The National College Athletic Association currently has and always has had a policy of amateurism. College student-athletes are worked what many consider a “full-time job” without being paid. If the NCAA was to pay student-athletes, the athletes would benefit greatly. Many college athletics would benefit from this and so would the school itself. By paying NCAA student-athletes, more kids would graduate or stay in college longer. In addition, a college sport, consumes the athletes life since they are worked so much, they deserve to be paid for this. College athletes are used by the schools and the NCAA through advertising, which allows the schools to make profit, which the athletes get none of.
One benefit of paying college athletes is that they would then stay in college longer. For example, currently, to reach the NBA players have to play at least one year in college and to reach the NFL one has to play two years of college football. This rule causes many college athletes to leave right after their first or second year of college, rather than graduating. In 2017, according to the NCAA’s annual report on graduation rate success in college athletes, football players in all divisions had a 75 percent rate. That is 1 in 4 athletes in all of college football not graduating. Another example, is University of Kentucky’s men’s basketball team in the 2018-2019 season. Out of the seven freshmen on the team, three of them stayed at Kentucky, while three declared for the draft and one transferred. Out of the three sophomores on this year’s team, two declared for the draft while the other transferred. The one senior graduated, so did a graduate student and the only junior stayed too. The fact that all of these younger players leave so soon after they join the college team shows the eagerness to be payed. If they were being paid then more players would stay in college longer. This helps the colleges since their graduation rate goes up and their teams would be stronger since players would stay.
College sports are incredibly time consuming. According to Forbes, the average Division I college football player devotes 43.3 hours each week to the sport, that is 3.3 more than the average work week. Athletes have to devote an average 43.3 hours each week while still having a college workload, without any pay. Athletes are forced to miss class for games, especially during the March Madness tournament and college football playoff. They are missing class for games that are televised receiving millions of views and make a great amount of revenue but they get no money. The NCAA basketball tournament requires players to miss more than six days of class according to Forbes. Even at some schools, the NCAA men’s basketball championship may require them to miss up to ¼ of classes during the spring semester at college. Clearly, these players are pulled out of class and their lives are disrupted by their athletics, but they are receiving no paychecks for it.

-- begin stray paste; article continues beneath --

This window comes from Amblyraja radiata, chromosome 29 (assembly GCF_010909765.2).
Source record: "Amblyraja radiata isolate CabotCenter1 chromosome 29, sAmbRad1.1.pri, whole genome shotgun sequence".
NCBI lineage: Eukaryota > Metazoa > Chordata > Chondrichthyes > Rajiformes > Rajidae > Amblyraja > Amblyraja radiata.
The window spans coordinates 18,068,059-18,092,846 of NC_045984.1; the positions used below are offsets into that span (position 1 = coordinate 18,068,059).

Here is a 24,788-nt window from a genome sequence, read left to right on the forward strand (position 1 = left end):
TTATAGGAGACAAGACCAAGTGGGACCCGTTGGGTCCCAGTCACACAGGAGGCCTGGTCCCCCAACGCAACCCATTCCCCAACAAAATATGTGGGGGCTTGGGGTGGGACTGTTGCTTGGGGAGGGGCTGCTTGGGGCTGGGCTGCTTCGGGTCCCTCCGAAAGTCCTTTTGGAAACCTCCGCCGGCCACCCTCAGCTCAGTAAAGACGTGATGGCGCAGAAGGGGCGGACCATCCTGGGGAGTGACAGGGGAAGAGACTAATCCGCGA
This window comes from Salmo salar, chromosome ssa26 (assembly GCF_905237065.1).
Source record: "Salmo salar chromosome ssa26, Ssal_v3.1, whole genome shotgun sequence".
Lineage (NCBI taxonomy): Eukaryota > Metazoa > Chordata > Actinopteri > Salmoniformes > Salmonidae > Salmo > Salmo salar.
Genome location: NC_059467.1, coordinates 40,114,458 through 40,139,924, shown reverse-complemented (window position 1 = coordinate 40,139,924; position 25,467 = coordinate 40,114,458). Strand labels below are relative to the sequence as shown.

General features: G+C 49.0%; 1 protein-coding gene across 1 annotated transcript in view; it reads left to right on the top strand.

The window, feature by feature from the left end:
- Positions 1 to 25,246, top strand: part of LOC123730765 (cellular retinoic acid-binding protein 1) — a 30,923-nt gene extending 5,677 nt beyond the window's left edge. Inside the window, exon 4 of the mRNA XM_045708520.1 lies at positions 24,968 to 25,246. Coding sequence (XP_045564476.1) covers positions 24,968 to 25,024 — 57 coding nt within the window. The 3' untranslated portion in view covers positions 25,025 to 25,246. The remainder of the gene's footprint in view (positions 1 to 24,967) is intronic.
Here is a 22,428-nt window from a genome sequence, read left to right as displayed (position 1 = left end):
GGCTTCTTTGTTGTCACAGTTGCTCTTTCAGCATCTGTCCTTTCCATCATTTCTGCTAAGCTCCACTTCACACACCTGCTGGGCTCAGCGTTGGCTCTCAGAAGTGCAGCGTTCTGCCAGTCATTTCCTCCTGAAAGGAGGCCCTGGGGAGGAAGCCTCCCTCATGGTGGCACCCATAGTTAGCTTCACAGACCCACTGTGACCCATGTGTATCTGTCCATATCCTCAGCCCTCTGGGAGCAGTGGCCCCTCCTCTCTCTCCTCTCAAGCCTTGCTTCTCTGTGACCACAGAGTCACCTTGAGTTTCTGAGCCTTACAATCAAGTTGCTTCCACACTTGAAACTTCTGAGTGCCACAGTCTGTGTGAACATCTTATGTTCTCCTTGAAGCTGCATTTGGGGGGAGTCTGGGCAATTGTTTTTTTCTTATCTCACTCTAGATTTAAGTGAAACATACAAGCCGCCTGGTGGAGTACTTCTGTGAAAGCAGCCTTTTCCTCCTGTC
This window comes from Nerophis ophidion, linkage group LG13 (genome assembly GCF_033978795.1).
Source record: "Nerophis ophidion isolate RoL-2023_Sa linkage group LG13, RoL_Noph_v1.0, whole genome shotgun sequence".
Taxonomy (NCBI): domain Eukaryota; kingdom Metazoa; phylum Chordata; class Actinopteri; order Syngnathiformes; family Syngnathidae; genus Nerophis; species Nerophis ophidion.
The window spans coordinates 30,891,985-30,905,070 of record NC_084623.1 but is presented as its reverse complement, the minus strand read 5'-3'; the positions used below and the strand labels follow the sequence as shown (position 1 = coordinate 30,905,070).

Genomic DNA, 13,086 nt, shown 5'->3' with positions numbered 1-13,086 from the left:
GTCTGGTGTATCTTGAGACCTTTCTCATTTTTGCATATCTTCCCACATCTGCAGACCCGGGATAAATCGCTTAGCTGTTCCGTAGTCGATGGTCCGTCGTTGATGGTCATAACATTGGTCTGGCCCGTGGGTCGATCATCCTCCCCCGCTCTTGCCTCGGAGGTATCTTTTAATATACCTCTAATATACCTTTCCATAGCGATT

Athletes bring in a large amount of revenue to their schools, and deserve the credit. Student-athletes names and images are often used on products or advertisements, it is only fair for them to receive some of the profits. Tyson Hartnett from The Huffington Post writes “Coaches will receive bonuses for getting to the playoffs, winning championships, or breaking school records. You know what athletes receive as a bonus? Nothing.” He like many others, acknowledges the hard work of coaches, but also the performance of the athletes which goes unpaid. In 2014, the University of Alabama made $143.3 million from their athletics, that is more than all 30 of NHL teams and 25 of the 30 NBA teams at the time. In 2018, Coach Krzyzewski made $8,982,325, while not a single player on Duke Men’s basketball made money. In addition, according to Forbes in 2014 the highest paid official in 40 out of the 50 states in the U.S.A. was their head coach of the states university men’s basketball or football team. Much of this revenue comes because of the players and their talents. In fact, Georgetown’s Patrick Ewing’s talents during the 1982-1983 basketball season helped increase 47 percent undergraduate applications, and a forty-point increase in freshman SAT scores during the next years applications. It is unfair for the NCAA to exploit players for their talents and gain revenue, while the athletes get none.
In conclusion, to create a better and more fair system for athletes the NCAA must abolish their policy of amateurism, and pay the players.
Graphic: Logan Richman